Harri Kulmala, CEO of Finnish co-creation company DIMECC Ltd.
Europe seems to have lost the battle to provide the Consumer Market with digital platforms, to the American companies. However, there are great needs and fantastic opportunities in the industrial setting to create platforms for information sharing. Here, Europe has a great chance, says Harri 

DIMECC is a Finnish company that works to facilitate the digital transformation. DIMECC’s approach is to provide co-creation facilitators, who create, set up and drive collaboration projects in the triple helix area, namely between companies, researchers and public actors. Each player has specific competence and a specific role in the collaboration, which altogether makes it possible to create something unique that would not have been possible for a single player. In the field of digitalization, collaboration is critical because the complexity is high, and it is difficult for every actor to build up all the new skills needed by themselves alone. Moreover, the speed of development is very fast, and new technologies, methods and ways of thinking are constantly emerging. DIMECC is active in the segments: Marine, materials, engineering, and digital industry.

Harri believes that in Europe and in the Nordic countries in particular, we have a unique non-hierarchical collaborative culture. DIMECC makes use of this in the programs and projects by firstly creating heterogeneous groups based on e.g. occupation, gender, age, origin and work experience, and secondly creating the right circumstances for everyone to get their voice heard. “We usually put a muffler on the very talkative people and pay more attention to the quiet ones”, says Harri. Then we use different facilitation processes to shorten the time for a product or service to reach the market.

Why are we good at collaboration in the Nordic countries? Harri explains that it depends on many factors. Throughout history, collaboration has been required to survive on these latitudes. But also shared history and values through e.g. religion and low number of inhabitants have given us a fundamental trust to each other, which promotes collaboration. We are not as hierarchical as in some other cultures. If we say we have a non-hierarchical collaborative culture, then an American may not understand what we’re talking about, says Harri. There, the culture is more competitive than collaborative.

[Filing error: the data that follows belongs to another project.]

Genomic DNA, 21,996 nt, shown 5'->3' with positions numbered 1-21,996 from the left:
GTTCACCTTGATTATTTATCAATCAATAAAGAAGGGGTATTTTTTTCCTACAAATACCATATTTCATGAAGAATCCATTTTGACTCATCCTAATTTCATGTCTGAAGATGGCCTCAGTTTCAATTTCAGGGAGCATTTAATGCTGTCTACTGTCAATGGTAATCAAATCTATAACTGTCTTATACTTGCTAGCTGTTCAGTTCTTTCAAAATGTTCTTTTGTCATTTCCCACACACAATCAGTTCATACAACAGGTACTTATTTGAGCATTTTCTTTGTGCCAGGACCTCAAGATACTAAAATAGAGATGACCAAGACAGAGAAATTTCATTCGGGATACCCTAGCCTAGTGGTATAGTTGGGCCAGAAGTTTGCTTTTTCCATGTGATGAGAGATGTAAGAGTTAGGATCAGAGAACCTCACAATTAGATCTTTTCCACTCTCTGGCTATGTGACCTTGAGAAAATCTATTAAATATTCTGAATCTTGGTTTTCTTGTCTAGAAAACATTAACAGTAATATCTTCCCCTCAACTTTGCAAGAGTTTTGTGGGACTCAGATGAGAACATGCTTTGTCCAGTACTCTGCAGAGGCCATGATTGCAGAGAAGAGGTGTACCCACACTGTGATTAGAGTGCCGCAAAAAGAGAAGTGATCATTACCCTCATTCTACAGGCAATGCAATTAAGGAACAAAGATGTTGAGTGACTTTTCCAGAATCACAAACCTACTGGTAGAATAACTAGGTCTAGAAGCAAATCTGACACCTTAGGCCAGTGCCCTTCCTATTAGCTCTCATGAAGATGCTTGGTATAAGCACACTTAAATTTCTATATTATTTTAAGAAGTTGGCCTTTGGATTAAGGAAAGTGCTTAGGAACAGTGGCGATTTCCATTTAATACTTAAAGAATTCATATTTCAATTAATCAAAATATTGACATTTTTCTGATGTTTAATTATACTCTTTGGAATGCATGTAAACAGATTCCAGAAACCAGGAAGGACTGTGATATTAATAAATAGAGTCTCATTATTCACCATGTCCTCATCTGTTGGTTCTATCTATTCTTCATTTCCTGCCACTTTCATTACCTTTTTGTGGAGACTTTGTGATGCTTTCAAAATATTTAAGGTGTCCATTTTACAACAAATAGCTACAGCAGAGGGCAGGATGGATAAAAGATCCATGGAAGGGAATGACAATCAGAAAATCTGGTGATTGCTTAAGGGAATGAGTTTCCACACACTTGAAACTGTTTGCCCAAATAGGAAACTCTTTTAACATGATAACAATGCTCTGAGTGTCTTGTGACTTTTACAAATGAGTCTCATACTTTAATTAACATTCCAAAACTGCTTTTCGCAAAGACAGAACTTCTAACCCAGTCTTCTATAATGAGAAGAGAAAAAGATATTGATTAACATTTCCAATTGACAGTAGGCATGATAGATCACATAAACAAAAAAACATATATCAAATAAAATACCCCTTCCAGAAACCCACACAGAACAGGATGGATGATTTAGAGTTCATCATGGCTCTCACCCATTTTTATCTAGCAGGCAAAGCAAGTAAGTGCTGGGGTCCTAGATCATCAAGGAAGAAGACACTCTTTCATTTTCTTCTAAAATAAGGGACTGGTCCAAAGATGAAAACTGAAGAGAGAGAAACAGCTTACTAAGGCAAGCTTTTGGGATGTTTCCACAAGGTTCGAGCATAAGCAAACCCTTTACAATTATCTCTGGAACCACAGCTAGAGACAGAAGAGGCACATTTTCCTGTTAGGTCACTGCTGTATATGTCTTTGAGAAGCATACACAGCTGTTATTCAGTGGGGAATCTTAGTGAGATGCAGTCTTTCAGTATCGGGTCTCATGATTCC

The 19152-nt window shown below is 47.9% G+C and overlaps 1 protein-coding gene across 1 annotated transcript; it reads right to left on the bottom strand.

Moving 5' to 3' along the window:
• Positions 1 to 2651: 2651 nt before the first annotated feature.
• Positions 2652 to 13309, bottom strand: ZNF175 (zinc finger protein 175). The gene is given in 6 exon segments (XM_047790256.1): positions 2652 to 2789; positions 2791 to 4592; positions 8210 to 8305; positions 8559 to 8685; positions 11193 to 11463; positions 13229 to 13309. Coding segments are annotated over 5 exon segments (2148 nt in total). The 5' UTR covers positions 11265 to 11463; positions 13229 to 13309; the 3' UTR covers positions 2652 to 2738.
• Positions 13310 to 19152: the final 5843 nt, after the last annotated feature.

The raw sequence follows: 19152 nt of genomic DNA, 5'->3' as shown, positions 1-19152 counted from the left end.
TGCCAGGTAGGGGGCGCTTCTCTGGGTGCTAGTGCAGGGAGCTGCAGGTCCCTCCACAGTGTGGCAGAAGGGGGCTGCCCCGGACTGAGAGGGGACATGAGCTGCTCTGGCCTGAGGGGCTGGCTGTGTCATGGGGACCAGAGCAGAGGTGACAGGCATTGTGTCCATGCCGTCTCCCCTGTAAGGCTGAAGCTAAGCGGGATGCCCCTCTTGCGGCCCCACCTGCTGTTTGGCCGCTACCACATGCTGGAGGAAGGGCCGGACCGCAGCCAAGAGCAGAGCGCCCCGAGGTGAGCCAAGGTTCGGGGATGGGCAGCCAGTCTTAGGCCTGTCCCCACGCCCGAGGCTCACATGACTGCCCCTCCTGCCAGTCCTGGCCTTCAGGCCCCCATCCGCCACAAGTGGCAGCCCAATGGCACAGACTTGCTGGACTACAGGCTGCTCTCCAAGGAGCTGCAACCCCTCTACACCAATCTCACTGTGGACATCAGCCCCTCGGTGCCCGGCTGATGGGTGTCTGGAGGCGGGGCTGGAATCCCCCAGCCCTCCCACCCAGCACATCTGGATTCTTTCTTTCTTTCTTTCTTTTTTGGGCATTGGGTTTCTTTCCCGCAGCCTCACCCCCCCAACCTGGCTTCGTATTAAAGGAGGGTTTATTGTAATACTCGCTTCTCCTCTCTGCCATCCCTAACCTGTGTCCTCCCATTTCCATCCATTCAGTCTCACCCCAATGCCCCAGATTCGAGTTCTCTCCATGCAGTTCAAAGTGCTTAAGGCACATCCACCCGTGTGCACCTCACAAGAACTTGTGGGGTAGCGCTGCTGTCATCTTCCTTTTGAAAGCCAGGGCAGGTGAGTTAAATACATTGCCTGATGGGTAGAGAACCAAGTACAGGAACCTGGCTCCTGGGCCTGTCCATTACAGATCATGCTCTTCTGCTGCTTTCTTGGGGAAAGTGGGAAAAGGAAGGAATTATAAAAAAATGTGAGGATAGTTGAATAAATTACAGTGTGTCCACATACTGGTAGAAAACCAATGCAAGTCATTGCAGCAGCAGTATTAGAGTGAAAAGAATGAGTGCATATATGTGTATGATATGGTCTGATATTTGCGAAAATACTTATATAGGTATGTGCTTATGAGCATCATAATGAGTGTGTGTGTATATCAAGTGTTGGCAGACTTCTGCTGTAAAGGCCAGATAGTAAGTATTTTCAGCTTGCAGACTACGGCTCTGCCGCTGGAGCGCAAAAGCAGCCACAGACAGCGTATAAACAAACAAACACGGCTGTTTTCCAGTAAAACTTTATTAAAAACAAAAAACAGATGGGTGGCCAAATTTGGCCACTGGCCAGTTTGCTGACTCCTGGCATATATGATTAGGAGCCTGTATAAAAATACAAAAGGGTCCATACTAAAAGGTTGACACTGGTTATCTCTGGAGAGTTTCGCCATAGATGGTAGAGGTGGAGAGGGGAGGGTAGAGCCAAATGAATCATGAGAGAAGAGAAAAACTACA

The climate and history have also meant that we in the Nordic countries are good at innovation. Denmark, Finland and Sweden are all among the most innovative countries in the world. Coldness, darkness and a lot of forests and water have required us to innovate to survive. Long distances call for expensive logistics of people and goods, making it expensive to live in the North. Our own languages with relatively few speakers have meant that companies had to focus early on products and services meeting the standards for export in an international competition, Harri explains. He exemplifies with the elevator company Kone, which delivers elevators to the tallest buildings in the world, even though we in the Nordic countries do not have houses that are even half as high.

Digitalization now comes on a broad front and Harri believes that many small businesses have not understood the need for digital transformation. In general, medium-sized companies have realized that this is important. They might have hired a CDO (Chief Digital Officer), but they rarely have a logical and systematic digital transformation program. Most often, they have many different initiatives with a widespread. Large global companies often lead the development. They have strategies, but sometimes a little bit too many. Harri also means that a big risk for the big global companies is that they have a tendency to look too much in the same direction. If they rely too much on a few major players such as e.g. Microsoft, Amazon or Siemens, and any of these players makes a wrong decision, many will suffer.

When addressing the digital transformation, the Nordic countries should take advantage of their ability to collaborate and innovate. Harri here has spotted a need for solutions for data sharing within the industry. He believes that creating digital collaboration platforms for the industry is Europe’s chance now when the consumer market race regarding information sharing platforms seems to have been lost to Silicon Valley. We should take advantage of the collaboration and sharing culture we have in Europe and the Nordic countries in particular. The European Commission has understood this, and they have initiated several cross-border research projects and initiatives for industrial data platforms. Even in individual European countries there are these types of projects, “Digitala Stambanan” as a Swedish example.

The “Digitala Stambanan” project will showcase the opportunities that can be created for companies by investing in new digital infrastructure, platforms and marketplaces. The project will create proof-of-concept and arguments for digital value chains. This is done by exploring and developing solutions along several value chains in both the manufacturing and the process industry. The knowledge will be disseminated to companies and decision makers. In order to successfully create the desired effects in as many companies as possible, Harri recommends highlighting down-to-earth examples by demonstrating pilot projects. The pilot projects should preferably increase the understanding and the enthusiasm in the companies. It is important that operational level employees in the companies can see and understand the opportunities for improvement, Harri concludes.